Newspaper Archive of
Arkansas Catholic
Litlte Rock, Arkansas
January 6, 1923     Arkansas Catholic
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January 6, 1923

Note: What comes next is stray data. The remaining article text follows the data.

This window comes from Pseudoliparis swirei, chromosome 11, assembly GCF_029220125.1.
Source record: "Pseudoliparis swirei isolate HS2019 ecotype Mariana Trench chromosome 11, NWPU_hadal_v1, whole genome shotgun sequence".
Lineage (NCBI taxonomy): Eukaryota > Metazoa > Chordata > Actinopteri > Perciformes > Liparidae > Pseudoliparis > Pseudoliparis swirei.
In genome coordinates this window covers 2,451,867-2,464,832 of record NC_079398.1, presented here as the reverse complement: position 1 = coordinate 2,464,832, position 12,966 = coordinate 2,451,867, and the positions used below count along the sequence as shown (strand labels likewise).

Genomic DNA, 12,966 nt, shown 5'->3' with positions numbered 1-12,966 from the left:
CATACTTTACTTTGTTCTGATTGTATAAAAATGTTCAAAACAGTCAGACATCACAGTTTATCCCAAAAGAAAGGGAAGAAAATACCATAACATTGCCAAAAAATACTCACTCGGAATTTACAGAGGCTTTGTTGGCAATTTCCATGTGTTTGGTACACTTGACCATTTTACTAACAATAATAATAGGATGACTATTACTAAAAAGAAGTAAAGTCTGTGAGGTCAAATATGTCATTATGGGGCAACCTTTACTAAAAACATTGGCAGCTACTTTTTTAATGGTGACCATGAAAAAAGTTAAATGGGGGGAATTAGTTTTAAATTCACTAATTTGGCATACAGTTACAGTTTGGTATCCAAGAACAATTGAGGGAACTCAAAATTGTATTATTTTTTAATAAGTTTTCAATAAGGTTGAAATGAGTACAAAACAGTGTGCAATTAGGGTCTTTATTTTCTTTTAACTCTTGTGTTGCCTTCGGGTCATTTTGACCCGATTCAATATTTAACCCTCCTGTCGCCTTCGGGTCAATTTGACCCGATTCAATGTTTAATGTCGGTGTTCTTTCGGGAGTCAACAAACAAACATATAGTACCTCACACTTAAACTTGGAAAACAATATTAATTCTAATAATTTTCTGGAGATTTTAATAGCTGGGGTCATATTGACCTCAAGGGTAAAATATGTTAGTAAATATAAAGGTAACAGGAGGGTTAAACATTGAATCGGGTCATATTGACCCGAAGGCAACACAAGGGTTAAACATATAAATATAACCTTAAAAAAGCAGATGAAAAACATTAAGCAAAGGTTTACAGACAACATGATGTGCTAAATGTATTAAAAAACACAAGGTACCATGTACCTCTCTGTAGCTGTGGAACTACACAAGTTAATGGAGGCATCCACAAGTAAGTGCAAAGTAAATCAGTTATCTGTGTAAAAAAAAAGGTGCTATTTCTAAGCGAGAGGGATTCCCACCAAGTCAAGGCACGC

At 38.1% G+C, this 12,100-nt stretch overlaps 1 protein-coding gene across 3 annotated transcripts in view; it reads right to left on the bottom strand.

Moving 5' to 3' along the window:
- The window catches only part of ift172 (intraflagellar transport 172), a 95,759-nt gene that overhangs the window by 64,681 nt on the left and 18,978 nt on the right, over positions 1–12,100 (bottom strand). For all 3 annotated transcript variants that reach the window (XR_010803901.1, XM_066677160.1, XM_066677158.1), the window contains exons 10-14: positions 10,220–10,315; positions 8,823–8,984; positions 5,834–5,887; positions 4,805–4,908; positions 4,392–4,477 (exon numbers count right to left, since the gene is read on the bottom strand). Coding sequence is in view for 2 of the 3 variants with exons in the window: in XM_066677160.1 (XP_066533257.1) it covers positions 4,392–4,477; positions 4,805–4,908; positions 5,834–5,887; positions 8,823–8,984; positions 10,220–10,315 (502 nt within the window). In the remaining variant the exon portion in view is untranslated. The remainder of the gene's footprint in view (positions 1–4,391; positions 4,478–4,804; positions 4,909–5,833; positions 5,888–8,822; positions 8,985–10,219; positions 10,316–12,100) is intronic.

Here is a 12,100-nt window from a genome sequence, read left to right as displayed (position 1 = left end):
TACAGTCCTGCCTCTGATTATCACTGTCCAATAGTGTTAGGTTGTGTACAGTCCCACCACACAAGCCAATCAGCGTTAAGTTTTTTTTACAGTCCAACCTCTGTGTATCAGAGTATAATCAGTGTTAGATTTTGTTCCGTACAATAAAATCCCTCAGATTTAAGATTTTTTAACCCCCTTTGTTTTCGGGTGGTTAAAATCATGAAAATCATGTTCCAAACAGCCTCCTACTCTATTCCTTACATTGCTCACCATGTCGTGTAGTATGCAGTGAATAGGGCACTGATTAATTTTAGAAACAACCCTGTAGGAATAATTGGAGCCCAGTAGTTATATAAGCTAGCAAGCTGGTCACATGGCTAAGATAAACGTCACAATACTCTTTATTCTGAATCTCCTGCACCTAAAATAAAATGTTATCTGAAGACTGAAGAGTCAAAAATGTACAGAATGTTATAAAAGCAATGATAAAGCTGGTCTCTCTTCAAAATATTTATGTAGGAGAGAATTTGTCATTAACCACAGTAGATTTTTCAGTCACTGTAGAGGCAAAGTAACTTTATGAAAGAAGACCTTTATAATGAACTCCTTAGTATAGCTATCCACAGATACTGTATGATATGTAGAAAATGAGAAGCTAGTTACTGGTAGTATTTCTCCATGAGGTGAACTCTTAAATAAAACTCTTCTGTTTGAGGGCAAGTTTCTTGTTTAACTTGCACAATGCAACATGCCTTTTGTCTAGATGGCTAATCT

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-- r U that nothing is m that Catholic papers should have so that every every day good read- and warns, and and Promotea the Chris. S, PP. XV. t A Catholic Paper is a Pervetuai Mission.--- Pope Leo XIII. 'rhe Guardian" in overy home--our Motto. The Official Organ of the Diocese of Little Rock Arkansas ' ST. JOSEPH'S ORPHANAGE SPECIAl, ,ow00 iS t Joseph s Orphanage l OF SAN ANTONIO By Rev. Alb-e Biever, S.J. O thirty years I have paid visits to San Antonio, once old Spanish Mexican town, pride and metropolis of .of my recent visit to c and picturesque town was of the diocesan clergy. exercises were given in the Seminary contiguous to of the Purissima, and with notable earnest- Over one hundred priests. sympathetic reverence past the priests re- ,norning office in the old to reawaken, as the it, the slumbering the divine praises sung by Friars, more than ago. I impressed with the  development and progress city of St. Anthony. decades its civil population from 52 thousand to 162 These figures do not in-' POpulation of the military Annual Charity Call of an Institution of Surpassing Merit For Its Great Christian Community Welfare Work In Providing Motherly Home Care, Education and Sustenance for Homeless Children. Non-Sectarian in Service--State-Wide in Charitable Response--Ministers to Over One Thousand Destitutes Each Year--Sisters Enabled to Accomplish All This With the Ever Generous Help of the Charity Dispensers of Little Rock and Arkansas--The Managemen Appl'eei:tes',.the Generous Advertis- ing Offerings of Our Business Firms in "The Guardian's" Orphanage Number. They Will Relieve the Stress of Worry in the Management of This Deserving Charitable Institution. of religion is equally I don't know of any city Where Catholics can imposing religious in- in San Antonio. Even buildings representing an than a million dollars, of construction. however, of San Antonio Metropolis of the South- a center of intense religi- that I am writing; my Was attracted to another and its immediate w- a veritable Eden for the iht. There he finds God's most inter- ' One can see the honey ants harvesting of the flowers be- trees. Once filled they become the living and honey vats of the during the dreary win- Again we come before the good The leaf-cutting ant lpeople of Arkansas with our eleventh the orchards carry-I anniversary number of 2he Guardian, leaf parasol, as if afraid land this year we publish this edition COmplexion beneath the in behalf of SO.Joseph's Orphanage, rays of a Texan sun. (Atta one of the most worthy institutions in the South and one Whose influence for astute observer the stones and fungus ant (Cypho- collecting caterpil- manure its plantation of centipedes, and scorpi- Prevalent. Only unwary need fear their or sting. I wonder variety of flies pompously and flitting gayly through - Elegant little tree- Pted by the bright light at night, came in goodly look at me with their and gave me a chance odd head-gears, the modern me was the ab- Many causes this blessed im- the mosquito nuisance, but surmise that the Prevalence of the lit- which are protected COncentrated in large tow- different parts of the A. R. Campbell. rage on grepuscular and Insects is a well known functions which the day, the good extends far and wide. These an- niversary numbers serve several good purposes. Perusal of St. Joseph's Orphanage issue of The Guardian ,will show to] our readers those who are instrumen- tal in helping the progress 6f this great "work. This annual issue goes to each member of this charitable body of our state as a precious souvenir of[ the storied activities ,of those, through ] whom and by whom such an institu- tion as St. Joseph's Orphanage ,has been made possible. In this form rhe Guardian becomes a link in that chain of generous men and somen,. ,associa- tions and corporations ,attached most intimately to a most charitable insti- tuAon. Helps the Orphans The financial returns over and above the actual Guardian compliment of publication of the issue are passed along to the Sisters of the Orphanage, and by them are held for the dispen- sation of the creature comforts to our orphaned and indigent children. These creature comforts are dispensed by those who have put away earthly things and consecrated their lives wholly to God's work. "I was hungry and you took me i and fed me and gave me shelter." Inasmuch as ye did it to the least of these ,ye did it unto Me," are Scriptural words, the Christ promise of reward for our charity. Orphanage Foundation When Bishop Morris succeeded, ipso facto, to the .See of Little Rock in 1907, he had practically been in charge of the Diocese a considerable time, owing to the illness of his predecessor, the late Bishop Fitzgerald. His efforts t entailed the immediate administration of ordinary diocesan affairs. Oppor- tunity soon followed for a mo thor- ough examination into diocesan needs. His first cae as a good shepherd, was for the flock ,particullarly for those needing immediate succor. His chari- tably directed heart and mind encom- passed the large number of children scattered over the state, who were actually homeless, or if they did have however, belongs established the that the bat is the of the mosquito, and exterminator bf the physician, whose international at- to Bishop Dros- s cordial invitation his most populous Lake Mitchell, about San Antonio. We eag- invitation and reach- sundown. One aft- climbed into the tow- POpulation estimated inmates. on page 13). t A GROUP OF THE ST. JOSEPH'S ORPHANAGE FAMILY #' / f a semblance of one ,their care and ed- Bisbop placed the Orphanage in having to leave their beauty spot upon charge of the Benedictine Sisters of the hills will never be forgotten by ucation, f(: one cause or another were either indifferently or begrudgingly dispensed, to the great loss of health, educatio and h.ppiness, and with great danger of the loss of their Christian faith. A home for the homeless became therefore the Bishop's first diocesan inaugural, and it soon .began to take form out on the high tract of land above the town of Levy, now popular- ly known as Belmont Hill. Beauty of Site As is wet knox the Bishop has always been partial to rural beauty, but with it ever goes an eye for the prattle.el. A site not too far from the city with plenty of tillable soil and pasture for grazing cattle was his idea. Fie planned to have plenty of room an(i a healthy and comfortable pot for the children. A phtce here- nature would do its part in keeping his big family of little ones halthy and happy and at the same time to have enough cultivated soil to make the place partly self-sustaining through agricultural pursuits. Noth- ing s more conducive to health than outdoor life and plenty of fresh air. The young need abundance of room for exercise that will help develop the body. The beautiful rustic surround- ings are restful to the brain, the pure fresh air is strengthening to the lungs. The children that grow under these advantageous and healthy en- vironments usually grow to be strong and healthy in body ,and for spiritual growth their reliance was to be upon the self-sacrificing efforts of a Catho- lic Sisterhood. 720 Acre Plot Bishop Morris selected this most ideal site of 720 acres seven miles north of Little Rock. Many locations for an orphanage presented them- selves to Bishop Morris, but there was no question in his mind of the best and when he secured this large plot of land the people at large appreci- ated the fact that the best location in Pulaski county was his, and upon it he started his charitable work for the children. Accommodations There'were some builidngs on the place ,to which he added a magnifi- cent 82-room ;fire-proof building with accommodations for 250 children. The Shoal Creek. Ark. For ten years the happy family un- der the care of the Sisters at the Or- phanage enjoyed and appreciated this beauty spot. The Bislmp had equipp,qd the farm with fine barns ,stables' ,a s,lo, modern implements and some of] the finest registered stock in the State. The farm had taken on a pros- porous look and its production was all hat could be e.xpected, The place was well fenced and  besides the develop- ment for betterments that was an an- the present generation of Sisters and children ,new provisions made by the Bishop had placed in as good a PoM- lion ,if not so convenient. He knew that the Sisters and children longed for. the fresh home-grown vegetables, the milk and butter and the fruit that only the farm could supply ,and soon he purchased 57 acres of low land a few miles front Little Rock, on the Jacksonville Pike, near Fairmont sta- tion of the Me. Pac. R. R., and erected a modern house, barn and the neces- nual occurrence, the Bishop furtheld that development ahmg vocational and educational flues that are bound in the. future to make St. Joseph's Orphan-I age one of tim leading institutions of 4 its kind in this section of the country, i Now that St. Joseph's has come into t l:he perpmnent occupancy of its model t home, the future will find its readi- I ness to progress with the demands of charity unto our homeless children. U. S. Government Covets Sometimes our most cherished de- sires are doomed to disappointment, and it was true in this case. The Gov- ernment coveted the Bishop's beauty spot and in their greatest need ap- pealed to him fox' this land to become part of the cantonment at Camp Pike. The story of its transfer to the Gov- ernment and its return fOr charitable wot*k will be told below. When Bishop Morris completed the new college buildings and campus on Pulaski lleights and nmved that im- portant educational institution into its new quarters, it left the former build- ings occupied hy the College at Twen- ty-fourth and Gaines street vacant. This was. a most provident thing for the Orphanage, because it meant a house of refuge for the Sisters and the children when they had to leave their own establishment. The old col- lege buildings ,three in number, did not have the favorab.le features of St. Joseph's on .the Hills, at Levy, but they were'a good substitute in time of need, and as they were improved frOm time to time, and the inmates become morh familiar with the surroundings, the old-time contentment returned and happiness prevailed in its fullest ex- tent at the new Orphanage. Orphanage Supply Farm Although the disappointment of sary outbuildings. ORPHANS DID THEIR BYP WHEN WAR WAS UPON US Gave Up Splendid Home to Secure Camp Pike for Arkansas--Moved Back When Peace Was Declared The Great War disturbed many homes in many ways. Few there were that did no in some measure make their sacrifices on the altars of pa- triotism and loyalty. One home here in our midst certainly did its part, St. Joseph's Orphanage, with its commu- nity of Benedictine Sisters and their family of over 160 little orphans. Helped Preparedness Preparedness was the great nation- al issue in 1914-15-16. While Europe was on fire America was fearful of at least a scorching ,and preparation was the call of the hour. It was a national call and reached every section of the country. Certain sections were selected for specific big offerings and among them, Arkansas, as a camp center for the mobilized forces of the Southwest. But this selection depend- ed upon the acquisition of a suitable site and the financing of its prelimi- nary preparation for the reception of army recruits. For many reasons the hill-ridge up back of Levy, six miles out from Littl Rock, latterly to be knoa as Belmont Hill, presented to the government officials the requisites of an ideal camp. There was just one block to its adoption and adaption, St. Joseph's Orphanage, with its well equipped home for our orphaned chil- dren ,and its hundreds of contingent acres of farm and fruit lands. Even the war visaged and visioning officials [ (Continued on page 16). THE GRAND PILLAGE Alexander J. Cody, S.J. Uncle Pliny is under instruction to enter the Church. He came foe his iirst catechism lesson the evening be- fore last. Surely the ways of God are inscrut- able. Snmll things that we se little or no wdue upon, He uses as stepping- stones into the kingdom of Heaven. We perform the deed and it sinks down into the waters of life wholly forgotten aad lies on the ocean-floor of oblivion, until joined by another lit- tle deed, and still another, until there rises from the briny surface a slender reef, joining the' smaller continent of Time with the larger continent of Eternity, along which some brother journeys to God. Uncle Iiny was telling me some of these footholds by which he came to the portals of the Catholic Church. The first thing which he could dis- tinctly remember .and whiCh set his thoughts lh)mewards, was a little kindly act of a Jesuit priest. Maisie, his daughter-in-law was working in the five-and-ten-cent store. He himself was sick, and herlittle boy " was sick and she had to go to work to get the wherewithal for doctors' bills and for support. Late one after- noon this priest came in to buy some trinkets for his Italian Mission. Maisie waited )n him, and it so hap- pened that a|most every item he or- dered was in some distant part. of the store. She was wearied by long standing, but nevertheless set out bravely on a clerk's tired rounds. The priest: noticed her weariness and as his parcels accumulated, he carried them himself. "When she told me that," Uncle Pliny wound up, " 'Maisie,' I answered her, 'he didthat not because he was,a priest, but in spite of his being a priest.' "It was a rancid thought of my own, and delivered as such. But Maisie had he" own thoughts, too, and far better. With head up and chin out', and flts clenched she spoke her scorn to me, 'Sir Oracle!' " A whiff of smok e fro Uncle Pliny's pipe obliterated the incident as a cut- back is obliterated on the moving- picture scr@en. It was nbt long though until the same priest came nto Uncle Pliny'a life a second time. It was Maisi again and her little boy. Somehow, quite unknown to Uncle Pliny, she had gone to a Catlmlic meing, a Sodal- ity Bazaar, he thought it was called. He never would have let her go, if he had known beforehand. But he didn't, and so she went with little Kitty Flanagan, the postcard-counter girl. * For Kitty had promised a delightful time with lots of nice people, and plenty of booths and movies, and you didn't have to buy anything unless you wanted to, and her own big WiN liam was going to be at the door and Maisie could see what a fine fellow he was (only Kitty has1 used the word "sweet William": it was Uncle Pliny who substituted the masculine adjec- tive of size), and at the end one of the Jesuit Fathers was to speak on "The Home." It turned out to be the priest o the Christmas counter. Maisie me him as he passed through the crowdd and she found him very agreeable. Her little boy met him, too, and made friends-inhnediately with that instinct; childhockd has for picking out its true lovers. The evemng passed quickly, Maisie chatting with her new acquaintances and her little boy romping with some children at the front of the hail. Shl never realized he was so far away un- til the priest began to talk, when, in the hush following the opening sen. tence; the little lad suddenly discov- ered he was lost. "Muzzer l" With one word speech failed, and the cry of abandonment held undis- puted sway. Maisie, flushed with humiliation, rose and started down the long hall. Butsome one was before her, Kitty' big William. "Speak up, little " man, he W y- ing courageously. "Come on; hOWl Don't cry! Where did you see Mother. last?" it" ' " The little lad looked 'a him Ith large puzzled black eyes, and one Ht  tle hand kept. pulling uneasily at th other. "I st ' " e her o froo the door'  8 trembHhg 'tndext  finger Pointed to s (Continued on Page 16 @ t i , f( ,r